#' be treated as the burn-in and not used in inferences.} \item{thin}{The
#' degree of thinning used.} \item{chains}{The entire Markov chain generated by
#' the Metropolis algorithm.} \item{y}{The response data above the threshold
#' for fitting.} \item{seed}{The seed used by the random number generator.}
#' \item{param}{The remainder of the chain after deleting the burn-in and
#' applying any thinning.}
#'
#' If \code{method = "bootstrap"}, an object of class \code{evmBoot}:
#'
#' \item{call}{The call to \code{evmBoot} that produced the object.}
#' \item{replicates}{The parameter estimates from the bootstrap fits.}
#' \item{map}{The fit by by maximum penalized likelihood to the orginal data.
#' This is of class \code{evmOpt} and methods for this class (such as resid and
#' plot) may be useful.}
#'
#' There are summary, plot, print, residuals and coefficients methods available for these
#' classes.
#' @note For both GPD and GEV models, when there are estimated values of
#' \eqn{\xi \le -0.5}, the regularity conditions of the likelihood break down
#' and inference based on approximate standard errors cannot be performed. In
#' this case, the most fruitful approach to inference appears to be by the
#' bootstrap. It might be possible to simulate from the posterior, but finding
#' a good proposal distribution might be difficult and you should take care to
#' get an acceptance rate that is reasonably high (around 40\% when there are
#' no covariates, lower otherwise). To constrain the parameter space of the GP
#' shape parameter, use \code{family = cgpd} in the call to \code{evm} and
#' the transformation \eqn{\eta} = log(\eqn{\xi} + 0.5) is used, as suggested
#' by Yee and Stephenson (2007).
#' @author Janet E. Heffernan, Harry Southworth. Some of the internal code is
#' based on the \code{gpd.fit} function in the \code{ismev} package and is due
#' to Stuart Coles.
#' @seealso \code{\link{plot.evmOpt}} \code{\link{ggplot.evmOpt}} \code{\link{rl.evmOpt}}, \code{\link{predict.evmOpt}},
#' \code{\link{evm.declustered}}.
#' @references S. Coles. An Introduction to Statistical Modelling of Extreme
#' Values. Springer, 2001.
#'
#' I. Papastathopoulos and J. A. Tawn, Extended generalised Pareto models for
#' tail estimation, Journal of Statistical Planning and Inference, 143, 131 -
#' 143, 2013.
#'
#' T. W. Yee and A. G. Stephenson, Vector generalized linear and additive
#' extreme value models, Extremes, 10, 1 -- 19, 2007.
#' @keywords models
#' @examples
#'
#'   mod <- evm(rain, th=30)
#'   mod
#'   par(mfrow=c(2, 2))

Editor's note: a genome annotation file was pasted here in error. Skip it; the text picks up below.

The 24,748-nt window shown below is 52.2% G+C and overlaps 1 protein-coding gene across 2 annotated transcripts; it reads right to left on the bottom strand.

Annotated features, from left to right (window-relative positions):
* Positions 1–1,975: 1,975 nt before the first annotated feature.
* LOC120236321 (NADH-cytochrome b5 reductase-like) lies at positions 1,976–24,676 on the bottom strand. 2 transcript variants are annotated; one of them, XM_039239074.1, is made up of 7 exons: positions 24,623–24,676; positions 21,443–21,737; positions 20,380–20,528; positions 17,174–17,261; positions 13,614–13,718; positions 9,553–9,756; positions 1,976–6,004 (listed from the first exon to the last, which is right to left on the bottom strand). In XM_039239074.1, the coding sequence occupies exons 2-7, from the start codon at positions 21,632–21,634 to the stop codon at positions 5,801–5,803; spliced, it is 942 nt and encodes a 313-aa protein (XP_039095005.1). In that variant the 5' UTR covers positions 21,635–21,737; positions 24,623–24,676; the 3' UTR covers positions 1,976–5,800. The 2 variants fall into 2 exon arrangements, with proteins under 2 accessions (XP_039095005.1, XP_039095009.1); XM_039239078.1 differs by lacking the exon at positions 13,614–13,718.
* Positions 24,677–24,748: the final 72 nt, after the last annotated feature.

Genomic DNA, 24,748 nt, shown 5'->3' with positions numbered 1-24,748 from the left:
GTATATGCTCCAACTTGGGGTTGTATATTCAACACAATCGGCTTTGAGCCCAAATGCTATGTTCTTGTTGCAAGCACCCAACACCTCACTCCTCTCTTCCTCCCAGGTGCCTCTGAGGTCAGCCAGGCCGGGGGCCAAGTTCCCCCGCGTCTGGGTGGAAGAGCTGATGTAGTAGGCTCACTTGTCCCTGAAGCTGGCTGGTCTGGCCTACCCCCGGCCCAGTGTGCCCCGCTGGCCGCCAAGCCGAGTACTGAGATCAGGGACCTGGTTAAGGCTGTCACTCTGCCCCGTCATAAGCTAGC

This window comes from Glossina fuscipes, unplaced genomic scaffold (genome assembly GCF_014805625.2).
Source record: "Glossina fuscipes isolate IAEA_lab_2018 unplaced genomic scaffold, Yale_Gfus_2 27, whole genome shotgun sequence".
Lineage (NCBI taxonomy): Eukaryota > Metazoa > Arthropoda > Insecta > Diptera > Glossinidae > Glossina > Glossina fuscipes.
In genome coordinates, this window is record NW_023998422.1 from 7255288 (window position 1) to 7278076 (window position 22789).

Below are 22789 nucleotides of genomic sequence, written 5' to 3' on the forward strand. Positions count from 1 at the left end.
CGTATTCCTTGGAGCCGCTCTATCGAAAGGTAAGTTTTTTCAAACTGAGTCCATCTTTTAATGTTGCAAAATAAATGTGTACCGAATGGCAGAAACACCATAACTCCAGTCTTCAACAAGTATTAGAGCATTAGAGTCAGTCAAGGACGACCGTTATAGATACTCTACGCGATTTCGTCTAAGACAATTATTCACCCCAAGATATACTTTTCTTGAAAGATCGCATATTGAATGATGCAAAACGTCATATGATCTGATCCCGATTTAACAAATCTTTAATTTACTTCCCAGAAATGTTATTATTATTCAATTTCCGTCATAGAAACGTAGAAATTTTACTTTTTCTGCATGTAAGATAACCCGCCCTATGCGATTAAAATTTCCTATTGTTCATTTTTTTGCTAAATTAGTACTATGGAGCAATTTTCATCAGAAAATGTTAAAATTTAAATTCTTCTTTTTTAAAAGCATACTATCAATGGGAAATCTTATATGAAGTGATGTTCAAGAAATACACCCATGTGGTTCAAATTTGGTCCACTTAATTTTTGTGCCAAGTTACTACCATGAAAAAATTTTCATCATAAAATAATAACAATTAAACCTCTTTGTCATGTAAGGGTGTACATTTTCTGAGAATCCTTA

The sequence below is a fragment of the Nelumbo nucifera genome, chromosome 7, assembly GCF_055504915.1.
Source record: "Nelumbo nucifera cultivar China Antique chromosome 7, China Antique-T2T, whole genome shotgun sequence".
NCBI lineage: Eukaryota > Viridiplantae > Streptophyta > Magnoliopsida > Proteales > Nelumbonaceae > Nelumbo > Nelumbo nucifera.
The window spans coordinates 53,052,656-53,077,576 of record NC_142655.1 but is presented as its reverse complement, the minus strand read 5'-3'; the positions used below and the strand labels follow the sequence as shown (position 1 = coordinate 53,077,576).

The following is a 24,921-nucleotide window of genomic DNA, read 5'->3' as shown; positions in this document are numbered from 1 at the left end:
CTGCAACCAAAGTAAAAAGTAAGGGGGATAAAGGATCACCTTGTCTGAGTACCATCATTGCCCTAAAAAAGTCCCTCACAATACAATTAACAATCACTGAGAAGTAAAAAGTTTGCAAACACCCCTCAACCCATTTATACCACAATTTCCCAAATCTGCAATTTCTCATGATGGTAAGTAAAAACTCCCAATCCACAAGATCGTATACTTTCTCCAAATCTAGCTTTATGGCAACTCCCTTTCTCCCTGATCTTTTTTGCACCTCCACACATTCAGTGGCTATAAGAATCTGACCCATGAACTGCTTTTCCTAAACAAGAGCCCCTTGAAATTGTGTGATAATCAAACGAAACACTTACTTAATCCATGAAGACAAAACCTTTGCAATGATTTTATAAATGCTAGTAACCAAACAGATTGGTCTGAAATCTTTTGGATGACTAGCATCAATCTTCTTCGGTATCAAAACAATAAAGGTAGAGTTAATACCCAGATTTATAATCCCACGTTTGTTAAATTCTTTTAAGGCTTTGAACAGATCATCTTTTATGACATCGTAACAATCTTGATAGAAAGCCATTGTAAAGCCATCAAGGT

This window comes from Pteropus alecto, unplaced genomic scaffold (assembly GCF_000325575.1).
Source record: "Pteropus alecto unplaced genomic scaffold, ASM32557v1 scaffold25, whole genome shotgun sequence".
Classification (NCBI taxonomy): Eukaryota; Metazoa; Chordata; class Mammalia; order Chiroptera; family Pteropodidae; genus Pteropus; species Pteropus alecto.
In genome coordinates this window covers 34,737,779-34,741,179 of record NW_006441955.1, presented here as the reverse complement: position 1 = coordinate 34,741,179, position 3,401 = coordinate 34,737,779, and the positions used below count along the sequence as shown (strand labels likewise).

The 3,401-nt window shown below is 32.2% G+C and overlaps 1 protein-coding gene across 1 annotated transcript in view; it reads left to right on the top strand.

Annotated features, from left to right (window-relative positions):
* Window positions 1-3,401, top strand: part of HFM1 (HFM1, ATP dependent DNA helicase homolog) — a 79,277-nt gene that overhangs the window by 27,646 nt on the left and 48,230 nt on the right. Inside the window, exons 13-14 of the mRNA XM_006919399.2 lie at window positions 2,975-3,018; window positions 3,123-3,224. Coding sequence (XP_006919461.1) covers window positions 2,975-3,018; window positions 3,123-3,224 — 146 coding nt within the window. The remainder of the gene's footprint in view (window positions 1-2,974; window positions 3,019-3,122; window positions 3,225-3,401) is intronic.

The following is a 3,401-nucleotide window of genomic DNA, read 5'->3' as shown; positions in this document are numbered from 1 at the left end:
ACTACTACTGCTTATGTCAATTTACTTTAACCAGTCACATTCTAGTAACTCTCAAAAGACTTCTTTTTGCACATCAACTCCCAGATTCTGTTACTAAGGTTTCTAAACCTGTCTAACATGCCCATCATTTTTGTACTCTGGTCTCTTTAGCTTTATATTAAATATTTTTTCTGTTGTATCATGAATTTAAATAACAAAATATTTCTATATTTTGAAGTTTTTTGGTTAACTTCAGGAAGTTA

#'   plot(mod)
#'
#'   \donttest{
#'   mod <- evm(rain, th=30, method="sim")
#'   par(mfrow=c(3, 2))
#'   plot(mod)
#'   }
#'
#'   mod <- evm(SeaLevel, data=portpirie, family=gev)
#'   mod
#'   plot(mod)
#'
#'   \donttest{
#'   mod <- evm(SeaLevel, data=portpirie, family=gev, method="sim")
#'   par(mfrow=c(3, 3))
#'   plot(mod)
#'   }
#'
#' @export evm
evm <- function(y, data, family=gpd, ...){
  theCall <- match.call()
  if (!missing(data)) {
      y <- ifelse(deparse(substitute(y))== "substitute(y)", deparse(y),deparse(substitute(y)))
      y <- formula(paste(y, "~ 1"))
      y <- model.response(model.frame(y, data=data))
  }
  UseMethod("evm", y)
}

#' @rdname evm
#' @export
evm.default <-
function (y, data, family=gpd, th= -Inf, qu,
          ..., # arguments specific to family such as phi = ~ 1
          penalty = NULL, prior = "gaussian",
          method = "optimize", cov="observed",
          start = NULL, priorParameters = NULL,
          maxit = 10000, trace=NULL,
          iter = 40500, burn=500, thin = 4,
          proposal.dist = c("gaussian", "cauchy"),
          jump.cov, jump.const=NULL,
          R=1000, cores=NULL, verbose=TRUE) {

    modelParameters <- texmexParameters(theCall, family,...)

    ##################### Sort out method, penalty/prior, trace...

    method <- texmexMethod(method)
    prior <- texmexPrior(prior, penalty, method, priorParameters)

    trace <- texmexTrace(trace, method)
    otrace <- trace[1]; trace <- trace[2]

    ############################## Construct data to use...

    if (missing(data)){ data <- NULL }
    else { y <- deparse(substitute(y)) }

    # Get list containing response (y) and design matrix for each parameter
    modelData <- texmexPrepareData(y, data, modelParameters)

    if (missing(th) & !missing(qu)) {
        th <- quantile(modelData$y, qu)
    }

    if (!is.finite(th)){ rate <- 1 }
    else { rate <- mean(modelData$y > th) }

    modelData <- texmexThresholdData(th, modelData)

    ###################### If family does not give info matrix...
    if (is.null(family$info)){ cov <- "numeric" }

    ###################### Check and sort out prior parameters...
    priorParameters <- texmexPriorParameters(prior, priorParameters, modelData)

    ################################## Do the optimization....
    o <- evmFit(data = modelData, family=family, ..., th=th,
                 prior=prior,
                 start=start, hessian = cov == "numeric",
                 priorParameters = priorParameters,
                 maxit = maxit, trace = otrace)

    if (o$convergence != 0 | o$value == 10^6) {
        warning("Non-convergence in evm.default")
    }

    ##### Construct object containing the penalized likelihood estimates
    o <- constructEVM(o, family, ..., th=th, rate=rate, prior=prior,
                      modelParameters=modelParameters, call=theCall,
                      modelData=modelData, data=data,
                      priorParameters=priorParameters, cov=cov)

    #### Simulate from posteriors....
    if (method == "s"){
        proposal.dist <- match.arg(proposal.dist)
        o <- evmSim(o, priorParameters=priorParameters,
                    prop.dist=proposal.dist,
                    jump.const=jump.const, jump.cov=jump.cov,
                    iter=iter, start=start, verbose=verbose,
                    thin=thin, burn=burn,
                    trace=trace, theCall)
    } # Close else
    else if (method == "b"){
        o <- evmBoot(o, R=R, cores=cores)
    }

    o
}

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texmex documentation built on May 2, 2019, 5:41 a.m.